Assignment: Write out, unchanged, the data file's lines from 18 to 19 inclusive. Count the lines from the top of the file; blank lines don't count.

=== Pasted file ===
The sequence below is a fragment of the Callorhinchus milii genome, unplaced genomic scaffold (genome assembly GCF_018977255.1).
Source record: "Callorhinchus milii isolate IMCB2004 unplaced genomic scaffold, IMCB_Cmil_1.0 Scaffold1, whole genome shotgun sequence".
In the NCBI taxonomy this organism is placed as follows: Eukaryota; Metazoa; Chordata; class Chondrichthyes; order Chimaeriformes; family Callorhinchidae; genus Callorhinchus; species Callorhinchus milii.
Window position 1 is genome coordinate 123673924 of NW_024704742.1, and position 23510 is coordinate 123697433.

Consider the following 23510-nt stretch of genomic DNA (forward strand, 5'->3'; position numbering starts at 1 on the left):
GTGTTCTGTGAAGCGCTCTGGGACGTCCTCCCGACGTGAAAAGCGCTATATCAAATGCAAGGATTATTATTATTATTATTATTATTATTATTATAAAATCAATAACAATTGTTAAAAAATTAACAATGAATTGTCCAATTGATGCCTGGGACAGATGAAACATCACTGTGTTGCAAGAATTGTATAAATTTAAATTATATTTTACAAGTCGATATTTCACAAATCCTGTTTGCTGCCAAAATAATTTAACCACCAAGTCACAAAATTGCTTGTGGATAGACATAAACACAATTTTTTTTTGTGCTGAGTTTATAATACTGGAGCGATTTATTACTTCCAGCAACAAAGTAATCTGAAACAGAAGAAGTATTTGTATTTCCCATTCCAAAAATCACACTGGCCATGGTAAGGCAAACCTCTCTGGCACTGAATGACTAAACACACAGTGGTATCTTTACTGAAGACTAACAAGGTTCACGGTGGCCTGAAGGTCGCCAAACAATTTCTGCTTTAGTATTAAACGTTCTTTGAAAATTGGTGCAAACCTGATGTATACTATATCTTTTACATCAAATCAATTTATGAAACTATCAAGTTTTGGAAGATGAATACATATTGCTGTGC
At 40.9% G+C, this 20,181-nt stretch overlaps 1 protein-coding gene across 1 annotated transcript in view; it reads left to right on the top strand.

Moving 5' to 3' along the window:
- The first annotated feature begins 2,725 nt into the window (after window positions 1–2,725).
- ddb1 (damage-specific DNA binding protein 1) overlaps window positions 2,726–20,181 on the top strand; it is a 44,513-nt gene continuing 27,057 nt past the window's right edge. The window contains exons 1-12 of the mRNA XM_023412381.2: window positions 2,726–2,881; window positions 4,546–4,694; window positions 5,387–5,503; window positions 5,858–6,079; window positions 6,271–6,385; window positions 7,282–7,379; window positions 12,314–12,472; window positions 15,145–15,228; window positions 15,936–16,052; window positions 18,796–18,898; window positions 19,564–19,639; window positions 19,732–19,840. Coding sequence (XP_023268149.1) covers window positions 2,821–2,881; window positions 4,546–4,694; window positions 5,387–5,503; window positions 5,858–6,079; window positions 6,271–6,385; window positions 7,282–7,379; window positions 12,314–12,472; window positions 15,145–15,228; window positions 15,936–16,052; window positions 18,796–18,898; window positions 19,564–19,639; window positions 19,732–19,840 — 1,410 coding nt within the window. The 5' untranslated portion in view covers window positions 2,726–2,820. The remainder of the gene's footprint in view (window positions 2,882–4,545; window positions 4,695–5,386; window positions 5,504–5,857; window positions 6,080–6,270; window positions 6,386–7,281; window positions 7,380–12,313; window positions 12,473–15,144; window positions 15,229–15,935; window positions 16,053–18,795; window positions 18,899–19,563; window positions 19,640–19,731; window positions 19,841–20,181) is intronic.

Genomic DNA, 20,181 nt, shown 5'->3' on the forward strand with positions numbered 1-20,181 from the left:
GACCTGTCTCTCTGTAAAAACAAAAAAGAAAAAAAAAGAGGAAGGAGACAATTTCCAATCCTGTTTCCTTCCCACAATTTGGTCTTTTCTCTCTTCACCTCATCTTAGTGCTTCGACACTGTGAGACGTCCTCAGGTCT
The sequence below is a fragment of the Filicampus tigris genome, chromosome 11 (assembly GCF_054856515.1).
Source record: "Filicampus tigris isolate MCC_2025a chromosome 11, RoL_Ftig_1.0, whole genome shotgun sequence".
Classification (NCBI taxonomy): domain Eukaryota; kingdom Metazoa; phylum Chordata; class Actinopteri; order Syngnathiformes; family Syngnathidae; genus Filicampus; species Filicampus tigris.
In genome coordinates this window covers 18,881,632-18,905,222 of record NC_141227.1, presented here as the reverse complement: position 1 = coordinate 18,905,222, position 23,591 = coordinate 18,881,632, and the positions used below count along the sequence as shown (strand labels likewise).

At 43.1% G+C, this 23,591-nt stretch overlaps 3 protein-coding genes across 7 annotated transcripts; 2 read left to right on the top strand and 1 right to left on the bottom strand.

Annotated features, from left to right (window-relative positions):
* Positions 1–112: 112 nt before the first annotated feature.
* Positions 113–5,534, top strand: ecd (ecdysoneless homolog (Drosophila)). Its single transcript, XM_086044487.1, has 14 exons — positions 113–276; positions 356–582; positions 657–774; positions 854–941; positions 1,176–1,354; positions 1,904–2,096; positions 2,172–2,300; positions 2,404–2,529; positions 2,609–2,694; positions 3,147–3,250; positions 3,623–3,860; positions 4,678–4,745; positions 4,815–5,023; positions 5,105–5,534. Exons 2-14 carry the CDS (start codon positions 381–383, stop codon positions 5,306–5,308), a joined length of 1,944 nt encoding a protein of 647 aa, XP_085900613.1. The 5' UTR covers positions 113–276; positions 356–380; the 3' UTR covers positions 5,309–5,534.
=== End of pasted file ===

Annotated features, from left to right (window-relative positions):
* Positions 1–112: 112 nt before the first annotated feature.